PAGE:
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Monday Jul 20 2020

Call for urgent steps to tackle effects of climate change in Pakistan

Participants are seen in silhouette as they look at a screen showing a world map with climate anomalies during the World Climate Change Conference 2015 (COP21) at Le Bourget, near Paris, France. — Reuters/Stephane Mahe/Files

Every year, meteorologists warn about the upcoming consequences of climate change, with some believing these alternations in the usual climatic conditions of the Earth’s surface would continue in the future due to the annual rise in global temperature.

Pakistan has been listed among the 10 most vulnerable countries to climate change that face catastrophic impacts. The country experiences myriad problems, such as extreme weather patterns, melting glaciers, rising sea level, deficiency of freshwater, floods, droughts, deforestation, and desertification, among others.

These challenges may be the cause of severe threats to life in Pakistan as the nation relies majorly on its agricultural economy. Expeditious desertification of fertile land will likely decrease crop yields and lead to the food insecurity. In addition, the coastline along the Arabian sea will probably be at a high risk of flooding.

Read more: Pakistan takes big stride forward in climate change, meets UN goal decade before deadline

Drought-like conditions in some agro-ecological areas of Pakistan — especially in Sindh and Balochistan — have started occurring already.

The Germanwatch Global Climate Risk Index's recent annual report has ranked Pakistan as the fifth most vulnerable country to climate change, citing the continuous and severe challenges it faces at present.

It is interesting — and alarming at the same time — how some recent happenings are evidence of the challenging and threatening circumstances caused by climate change in the country.

As the Pakistan Meteorological Department (PMD) announced the first spell of monsoon rainfall in Karachi, authorities became concerned that an expected 20% rise in the rainfall this year may cause urban flooding in the city.

Separately, a glacial lake outburst flood (GLOF) in Chitral's Golain Valley caused damage to the infrastructure and crops nearby, indicating how climate emergency has already started wreaking havoc.

Read more: 'Climate change driven' lightning strikes kill 147 people in India's Bihar state

While no loss of life was reported from the incident as residents had fortunately evacuated to safer places, the PMD announced the likelihood of more flash floods, possibly set off by another GLOF due to continuous hot weather. With a count of almost 7,000 glaciers, Pakistan has more glaciers than any other place on the Earth after the polar regions.

Climate emergency is not any one individual's issue; rather, it's a global challenge as many developed and technologically-advanced states have started facing calamities caused by climate change.

Just a few days ago, China saw flooding along Yangtze River as it recorded the heaviest rainfall in six decades. The incident left more than 141 people dead and many others were reported missing; on the other hand, numerous others were forced to evacuate and relocate.

In his comments on the matter, former UN secretary-general Ban Ki-moon said: "Climate Change does not respect border; it does not respect who you are rich or poor, small and big. Therefore, this is what we call ‘global challenges’ which require global solidarity.”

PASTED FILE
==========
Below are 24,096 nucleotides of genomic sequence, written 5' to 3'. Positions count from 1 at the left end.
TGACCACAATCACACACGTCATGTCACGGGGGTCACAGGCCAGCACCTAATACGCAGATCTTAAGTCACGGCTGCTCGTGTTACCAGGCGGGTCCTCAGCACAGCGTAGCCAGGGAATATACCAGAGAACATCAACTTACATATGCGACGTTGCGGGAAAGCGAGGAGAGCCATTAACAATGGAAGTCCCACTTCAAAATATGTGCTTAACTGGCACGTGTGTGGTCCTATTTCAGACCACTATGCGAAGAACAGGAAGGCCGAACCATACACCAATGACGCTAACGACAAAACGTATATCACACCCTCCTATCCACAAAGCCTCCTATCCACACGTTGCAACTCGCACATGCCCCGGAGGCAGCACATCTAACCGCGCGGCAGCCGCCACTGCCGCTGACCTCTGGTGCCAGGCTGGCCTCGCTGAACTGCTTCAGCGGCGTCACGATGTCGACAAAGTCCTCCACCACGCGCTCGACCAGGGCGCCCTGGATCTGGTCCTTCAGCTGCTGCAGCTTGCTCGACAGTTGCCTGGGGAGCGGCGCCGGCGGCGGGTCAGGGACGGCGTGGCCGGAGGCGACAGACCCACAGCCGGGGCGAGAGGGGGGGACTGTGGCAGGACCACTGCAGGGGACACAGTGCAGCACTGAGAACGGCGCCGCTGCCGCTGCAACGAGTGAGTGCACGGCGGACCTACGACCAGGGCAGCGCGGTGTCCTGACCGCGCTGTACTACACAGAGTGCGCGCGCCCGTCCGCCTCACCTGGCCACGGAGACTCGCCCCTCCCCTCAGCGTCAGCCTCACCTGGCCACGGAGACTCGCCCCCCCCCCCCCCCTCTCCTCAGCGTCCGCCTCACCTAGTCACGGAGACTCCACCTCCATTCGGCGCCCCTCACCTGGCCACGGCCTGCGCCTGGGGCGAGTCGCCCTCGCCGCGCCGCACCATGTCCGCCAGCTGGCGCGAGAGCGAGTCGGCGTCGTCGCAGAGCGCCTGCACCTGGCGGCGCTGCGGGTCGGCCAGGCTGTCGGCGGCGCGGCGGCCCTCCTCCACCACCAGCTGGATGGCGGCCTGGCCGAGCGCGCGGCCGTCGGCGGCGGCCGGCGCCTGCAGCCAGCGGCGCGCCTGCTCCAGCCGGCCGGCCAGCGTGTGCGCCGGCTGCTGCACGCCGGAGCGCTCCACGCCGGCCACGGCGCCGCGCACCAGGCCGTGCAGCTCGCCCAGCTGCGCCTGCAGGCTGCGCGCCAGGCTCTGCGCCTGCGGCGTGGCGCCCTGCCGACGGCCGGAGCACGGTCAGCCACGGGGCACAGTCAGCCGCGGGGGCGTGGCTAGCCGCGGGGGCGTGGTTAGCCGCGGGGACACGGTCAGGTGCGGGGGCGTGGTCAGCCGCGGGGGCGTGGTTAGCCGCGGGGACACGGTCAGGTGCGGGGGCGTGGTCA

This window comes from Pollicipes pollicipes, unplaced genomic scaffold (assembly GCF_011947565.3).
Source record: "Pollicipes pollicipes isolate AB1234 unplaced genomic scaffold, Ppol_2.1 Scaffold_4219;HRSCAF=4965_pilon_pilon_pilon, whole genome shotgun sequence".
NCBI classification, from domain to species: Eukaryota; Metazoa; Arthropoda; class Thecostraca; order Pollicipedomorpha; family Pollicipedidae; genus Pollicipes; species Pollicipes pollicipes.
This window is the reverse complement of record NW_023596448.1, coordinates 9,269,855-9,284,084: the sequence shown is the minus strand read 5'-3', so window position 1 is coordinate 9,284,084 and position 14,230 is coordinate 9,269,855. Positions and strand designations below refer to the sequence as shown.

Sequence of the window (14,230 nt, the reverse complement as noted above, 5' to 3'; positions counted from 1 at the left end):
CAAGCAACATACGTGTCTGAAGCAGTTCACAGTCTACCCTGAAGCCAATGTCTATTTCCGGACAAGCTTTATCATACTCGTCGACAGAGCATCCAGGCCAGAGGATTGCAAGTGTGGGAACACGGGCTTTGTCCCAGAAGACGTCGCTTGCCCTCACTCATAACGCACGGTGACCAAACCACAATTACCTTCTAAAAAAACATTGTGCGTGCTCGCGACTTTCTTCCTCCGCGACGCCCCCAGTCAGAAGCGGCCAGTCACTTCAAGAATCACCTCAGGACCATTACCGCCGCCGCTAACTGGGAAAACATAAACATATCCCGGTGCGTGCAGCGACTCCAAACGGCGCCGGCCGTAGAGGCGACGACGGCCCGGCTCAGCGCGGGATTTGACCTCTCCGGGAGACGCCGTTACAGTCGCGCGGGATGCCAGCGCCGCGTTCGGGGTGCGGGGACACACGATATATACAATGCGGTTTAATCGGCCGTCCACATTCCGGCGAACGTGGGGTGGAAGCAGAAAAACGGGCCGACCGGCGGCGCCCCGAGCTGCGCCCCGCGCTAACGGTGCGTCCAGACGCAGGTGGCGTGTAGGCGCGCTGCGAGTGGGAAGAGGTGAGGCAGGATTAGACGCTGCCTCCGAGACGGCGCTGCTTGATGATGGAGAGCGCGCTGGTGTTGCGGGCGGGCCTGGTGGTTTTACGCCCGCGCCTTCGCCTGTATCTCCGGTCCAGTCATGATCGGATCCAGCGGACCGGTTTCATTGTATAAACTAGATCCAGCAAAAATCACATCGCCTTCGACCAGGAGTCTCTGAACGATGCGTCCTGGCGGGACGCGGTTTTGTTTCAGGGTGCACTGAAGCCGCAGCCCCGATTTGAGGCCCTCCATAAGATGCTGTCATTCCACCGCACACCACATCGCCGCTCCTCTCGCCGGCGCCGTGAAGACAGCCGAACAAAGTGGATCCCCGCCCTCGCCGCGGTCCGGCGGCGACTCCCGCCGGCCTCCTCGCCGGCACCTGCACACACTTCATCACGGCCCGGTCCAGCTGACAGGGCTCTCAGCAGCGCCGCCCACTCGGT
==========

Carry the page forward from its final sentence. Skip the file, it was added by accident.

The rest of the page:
Read more: Pakistan's national parks aided by 'indigenous knowledge' but need laws

However, experts note that climate change has become one of the most controversial issues as there are two schools of thoughts. While one group believes that climate change is real, it is the other one — which sees it as a myth — that poses a significant risk to the world.

The latter includes US President Donald Trump, a key figure in global politics and someone who has labelled climate change to be a "political agenda" to hinder the economic development of his country.

Trump also withdrew from the 2016 Paris Agreement, which asks its 189 signatories to keep "a global temperature rise this century well below 2 degrees Celsius above pre-industrial levels and to pursue efforts to limit the temperature increase even further to 1.5 degrees Celsius".

Higher greenhouse emissions being one of the biggest causes of the climate emergency makes it easier to target and control the crisis. These solutions — based in research and scientific learning — include energy-efficient appliances with lower carbon emissions, renewable energy resources for power generation, avoiding deforestation and promoting afforestation, and creating awareness among the public about the urgency of the situation.

Read more: PM Imran inaugurates Monsoon Tree Plantation Campaign

A dire need for government intervention — on both federal and provincial levels — is of utmost importance in order to tackle the climate emergency before it is too late. Thus, leaderships of countries around the world must consider these possible solutions and introduce policies, as well as legislation, to curb the crisis.

Furthermore, the role of local administrations is pivotal in improving management systems to cope with any emergency and bolstering infrastructure to reduce the destruction from any natural disaster.

It is requisite to spread awareness about the possible catastrophic impacts of climate emergency and convince them that this man-made menace has to be controlled to ensure the survival of life on Earth as we know it.

Otherwise, millions of lives will be on stake and it may be too late to save our world!